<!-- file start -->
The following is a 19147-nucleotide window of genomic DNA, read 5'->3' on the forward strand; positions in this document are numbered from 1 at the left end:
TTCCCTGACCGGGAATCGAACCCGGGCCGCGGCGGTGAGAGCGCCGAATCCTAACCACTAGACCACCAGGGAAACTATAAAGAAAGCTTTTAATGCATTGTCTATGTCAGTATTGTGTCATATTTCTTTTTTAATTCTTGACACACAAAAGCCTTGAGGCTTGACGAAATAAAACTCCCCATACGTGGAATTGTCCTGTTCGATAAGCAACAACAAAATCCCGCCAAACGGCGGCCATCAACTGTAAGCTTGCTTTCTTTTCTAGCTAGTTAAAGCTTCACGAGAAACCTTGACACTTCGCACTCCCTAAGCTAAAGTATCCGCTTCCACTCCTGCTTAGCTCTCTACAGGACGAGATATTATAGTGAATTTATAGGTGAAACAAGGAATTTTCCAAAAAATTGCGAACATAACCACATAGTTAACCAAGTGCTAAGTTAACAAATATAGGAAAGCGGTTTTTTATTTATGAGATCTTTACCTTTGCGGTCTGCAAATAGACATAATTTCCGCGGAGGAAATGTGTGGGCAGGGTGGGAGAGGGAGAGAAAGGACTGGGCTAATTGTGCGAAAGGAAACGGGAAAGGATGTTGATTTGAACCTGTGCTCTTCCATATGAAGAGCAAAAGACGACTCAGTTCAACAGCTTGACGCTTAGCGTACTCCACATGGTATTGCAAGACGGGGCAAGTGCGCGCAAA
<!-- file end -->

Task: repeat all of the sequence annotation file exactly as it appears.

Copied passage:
The following is a 19147-nucleotide window of genomic DNA, read 5'->3' on the forward strand; positions in this document are numbered from 1 at the left end:
TTCCCTGACCGGGAATCGAACCCGGGCCGCGGCGGTGAGAGCGCCGAATCCTAACCACTAGACCACCAGGGAAACTATAAAGAAAGCTTTTAATGCATTGTCTATGTCAGTATTGTGTCATATTTCTTTTTTAATTCTTGACACACAAAAGCCTTGAGGCTTGACGAAATAAAACTCCCCATACGTGGAATTGTCCTGTTCGATAAGCAACAACAAAATCCCGCCAAACGGCGGCCATCAACTGTAAGCTTGCTTTCTTTTCTAGCTAGTTAAAGCTTCACGAGAAACCTTGACACTTCGCACTCCCTAAGCTAAAGTATCCGCTTCCACTCCTGCTTAGCTCTCTACAGGACGAGATATTATAGTGAATTTATAGGTGAAACAAGGAATTTTCCAAAAAATTGCGAACATAACCACATAGTTAACCAAGTGCTAAGTTAACAAATATAGGAAAGCGGTTTTTTATTTATGAGATCTTTACCTTTGCGGTCTGCAAATAGACATAATTTCCGCGGAGGAAATGTGTGGGCAGGGTGGGAGAGGGAGAGAAAGGACTGGGCTAATTGTGCGAAAGGAAACGGGAAAGGATGTTGATTTGAACCTGTGCTCTTCCATATGAAGAGCAAAAGACGACTCAGTTCAACAGCTTGACGCTTAGCGTACTCCACATGGTATTGCAAGACGGGGCAAGTGCGCGCAAA